Breakout

This company may hold the key to keeping you safe online

Breakout

This company may hold the key to keeping you safe online

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This company may hold the key to keeping you safe online

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In an ever more digital world, threats of computer borne attacks have become sadly commonplace. 70 million Target customers had their personal information compromised in December and a similar attack on customers of White Lodging, a company that manages some well known hotels, was announced this week. Many aren’t even safe at home where personal information stored on your own computer may fall victim to hackers.

One reason this might be such a growing problem is an outdated plan to combat such attacks. David DeWalt is the CEO of FireEye (FEYE), a cutting edge computer security firm that is changing the way we’re protected online.

“If you look at the last two decades we’ve primarily had one detection model. Everybody knows that, it’s called anti-virus,” DeWalt points out. “It’s all about pattern matching and writing code to look for viruses and matching patterns to block attacks that are occurring...What’s happened today is that the adversaries are much more well funded, their techniques are much more complex and they easily evade this 20 year old model.”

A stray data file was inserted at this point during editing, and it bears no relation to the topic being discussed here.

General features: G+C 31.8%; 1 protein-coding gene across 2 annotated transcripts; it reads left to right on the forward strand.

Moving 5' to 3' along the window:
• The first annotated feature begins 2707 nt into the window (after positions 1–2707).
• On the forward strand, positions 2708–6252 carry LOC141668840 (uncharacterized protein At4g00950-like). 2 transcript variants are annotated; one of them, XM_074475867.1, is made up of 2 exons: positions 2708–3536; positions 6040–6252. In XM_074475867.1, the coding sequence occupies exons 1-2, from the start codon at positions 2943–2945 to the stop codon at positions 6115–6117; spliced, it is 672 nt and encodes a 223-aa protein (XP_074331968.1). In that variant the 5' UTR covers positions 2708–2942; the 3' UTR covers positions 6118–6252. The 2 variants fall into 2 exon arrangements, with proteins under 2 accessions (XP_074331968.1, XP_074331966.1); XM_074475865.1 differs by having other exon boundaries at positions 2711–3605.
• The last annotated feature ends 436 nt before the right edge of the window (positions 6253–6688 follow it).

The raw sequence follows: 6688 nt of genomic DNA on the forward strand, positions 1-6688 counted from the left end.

So what does FireEye and other firms like them offer that the more traditional security firms like McAfee (DeWalt is their former CEO) and Symantec don’t?

“[FireEye’s] approach uses virtual machines [which] study behavior of applications or web pages or mobile apps, and they study them and look for deviant behavior. If there’s the slightest six sigma deviation it can block or detect a threat that could be occurring - so a very different model.

DeWalt describes it as a much more proactive approach. One that doesn’t wait for the attack to occur but rather hopes to stop it before it does any damage. An added benefit that FireEye’s competitors don’t have, says DeWalt is that “virtual machines can communicate in real time. So if there’s an attack in one location somewhere in the world all the other virtual machines can learn from it within minutes.”

The FireEye chief won’t comment specifically on the Target breach or others like it, but says their technology is “very well versed in those types of attacks. Our virtual machines do detect these ‘advanced persistent threats.’ These types of anomalies that are occurring in the networks of the large retailers are things that the FireEye product does detect, does block, and we are very conscious about how to prevent those things from occurring.”

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